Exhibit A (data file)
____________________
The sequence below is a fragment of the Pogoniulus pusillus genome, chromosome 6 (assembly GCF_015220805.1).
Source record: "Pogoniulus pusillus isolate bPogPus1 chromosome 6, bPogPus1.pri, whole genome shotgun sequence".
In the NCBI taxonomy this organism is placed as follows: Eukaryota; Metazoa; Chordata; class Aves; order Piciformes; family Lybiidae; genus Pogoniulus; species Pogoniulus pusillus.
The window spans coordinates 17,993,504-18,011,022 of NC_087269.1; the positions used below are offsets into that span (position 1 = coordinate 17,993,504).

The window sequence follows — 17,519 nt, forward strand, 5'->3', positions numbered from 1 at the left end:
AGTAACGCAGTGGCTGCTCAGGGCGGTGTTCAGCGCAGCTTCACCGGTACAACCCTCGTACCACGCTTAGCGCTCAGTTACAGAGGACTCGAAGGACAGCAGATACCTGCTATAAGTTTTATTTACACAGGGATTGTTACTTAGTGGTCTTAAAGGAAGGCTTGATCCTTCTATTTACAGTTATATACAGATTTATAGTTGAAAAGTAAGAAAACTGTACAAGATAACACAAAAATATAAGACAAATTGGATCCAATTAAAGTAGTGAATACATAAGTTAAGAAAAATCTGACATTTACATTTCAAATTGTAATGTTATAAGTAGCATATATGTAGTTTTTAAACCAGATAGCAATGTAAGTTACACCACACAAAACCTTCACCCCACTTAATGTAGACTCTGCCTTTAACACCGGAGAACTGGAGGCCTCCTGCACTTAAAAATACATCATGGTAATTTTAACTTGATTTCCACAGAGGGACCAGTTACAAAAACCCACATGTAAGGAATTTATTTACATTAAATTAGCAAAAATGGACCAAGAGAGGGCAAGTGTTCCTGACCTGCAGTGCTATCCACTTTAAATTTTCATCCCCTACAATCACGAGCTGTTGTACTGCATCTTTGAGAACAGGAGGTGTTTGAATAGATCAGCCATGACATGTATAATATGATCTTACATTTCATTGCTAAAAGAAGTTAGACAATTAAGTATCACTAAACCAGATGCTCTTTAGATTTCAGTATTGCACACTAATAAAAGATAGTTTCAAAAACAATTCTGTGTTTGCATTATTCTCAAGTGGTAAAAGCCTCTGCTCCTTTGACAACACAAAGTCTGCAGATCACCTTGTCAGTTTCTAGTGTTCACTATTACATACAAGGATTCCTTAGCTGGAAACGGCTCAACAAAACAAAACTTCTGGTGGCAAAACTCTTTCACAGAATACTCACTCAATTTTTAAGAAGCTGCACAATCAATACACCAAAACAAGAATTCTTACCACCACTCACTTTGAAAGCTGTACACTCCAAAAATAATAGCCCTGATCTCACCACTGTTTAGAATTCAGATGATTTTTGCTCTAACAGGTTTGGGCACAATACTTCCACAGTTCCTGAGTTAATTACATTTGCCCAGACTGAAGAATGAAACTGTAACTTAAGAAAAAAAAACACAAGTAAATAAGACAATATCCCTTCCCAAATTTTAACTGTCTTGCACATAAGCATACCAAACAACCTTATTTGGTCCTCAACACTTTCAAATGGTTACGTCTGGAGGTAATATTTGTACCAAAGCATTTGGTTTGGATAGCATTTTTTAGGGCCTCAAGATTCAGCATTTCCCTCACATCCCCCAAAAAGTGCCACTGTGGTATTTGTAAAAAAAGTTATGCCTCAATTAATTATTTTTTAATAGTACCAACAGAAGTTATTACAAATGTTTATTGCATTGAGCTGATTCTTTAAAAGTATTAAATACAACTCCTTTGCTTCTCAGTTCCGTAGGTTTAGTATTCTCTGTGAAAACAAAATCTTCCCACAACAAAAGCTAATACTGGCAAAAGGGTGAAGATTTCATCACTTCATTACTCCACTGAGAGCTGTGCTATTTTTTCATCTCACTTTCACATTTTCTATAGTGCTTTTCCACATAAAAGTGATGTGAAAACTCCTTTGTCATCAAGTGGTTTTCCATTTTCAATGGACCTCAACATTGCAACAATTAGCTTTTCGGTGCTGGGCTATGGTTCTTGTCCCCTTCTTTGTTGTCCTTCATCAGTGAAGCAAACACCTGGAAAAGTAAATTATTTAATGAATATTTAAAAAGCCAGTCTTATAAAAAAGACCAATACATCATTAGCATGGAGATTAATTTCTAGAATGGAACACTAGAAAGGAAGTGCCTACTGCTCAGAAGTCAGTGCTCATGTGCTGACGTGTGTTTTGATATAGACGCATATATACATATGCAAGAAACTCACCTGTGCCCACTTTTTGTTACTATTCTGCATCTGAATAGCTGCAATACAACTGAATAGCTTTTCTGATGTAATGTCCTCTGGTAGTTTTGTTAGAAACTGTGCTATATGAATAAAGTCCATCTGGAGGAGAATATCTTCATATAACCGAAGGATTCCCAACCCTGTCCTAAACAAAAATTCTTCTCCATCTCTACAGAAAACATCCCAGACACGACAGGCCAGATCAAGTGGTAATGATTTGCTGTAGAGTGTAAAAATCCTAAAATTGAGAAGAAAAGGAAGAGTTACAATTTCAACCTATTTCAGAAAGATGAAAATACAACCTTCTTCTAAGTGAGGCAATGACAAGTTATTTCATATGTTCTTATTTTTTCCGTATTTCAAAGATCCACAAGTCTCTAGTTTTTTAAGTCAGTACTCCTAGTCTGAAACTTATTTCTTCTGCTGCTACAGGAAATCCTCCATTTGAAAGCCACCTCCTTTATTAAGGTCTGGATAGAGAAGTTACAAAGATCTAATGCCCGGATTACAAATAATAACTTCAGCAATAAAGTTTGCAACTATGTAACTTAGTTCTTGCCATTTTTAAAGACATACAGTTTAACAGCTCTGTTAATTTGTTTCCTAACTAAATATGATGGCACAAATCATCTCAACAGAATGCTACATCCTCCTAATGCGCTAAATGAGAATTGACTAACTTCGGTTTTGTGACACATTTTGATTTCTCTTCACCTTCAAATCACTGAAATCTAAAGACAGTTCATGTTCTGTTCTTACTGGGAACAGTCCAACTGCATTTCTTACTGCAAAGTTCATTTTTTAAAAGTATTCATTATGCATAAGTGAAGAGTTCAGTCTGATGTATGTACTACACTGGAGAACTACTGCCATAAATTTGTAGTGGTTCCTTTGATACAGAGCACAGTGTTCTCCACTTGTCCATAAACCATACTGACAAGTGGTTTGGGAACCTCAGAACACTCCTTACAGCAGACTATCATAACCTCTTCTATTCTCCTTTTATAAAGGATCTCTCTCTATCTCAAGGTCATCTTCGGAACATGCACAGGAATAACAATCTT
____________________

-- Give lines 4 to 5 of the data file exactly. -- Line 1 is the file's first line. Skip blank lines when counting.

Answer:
The window spans coordinates 17,993,504-18,011,022 of NC_087269.1; the positions used below are offsets into that span (position 1 = coordinate 17,993,504).

The window sequence follows — 17,519 nt, forward strand, 5'->3', positions numbered from 1 at the left end: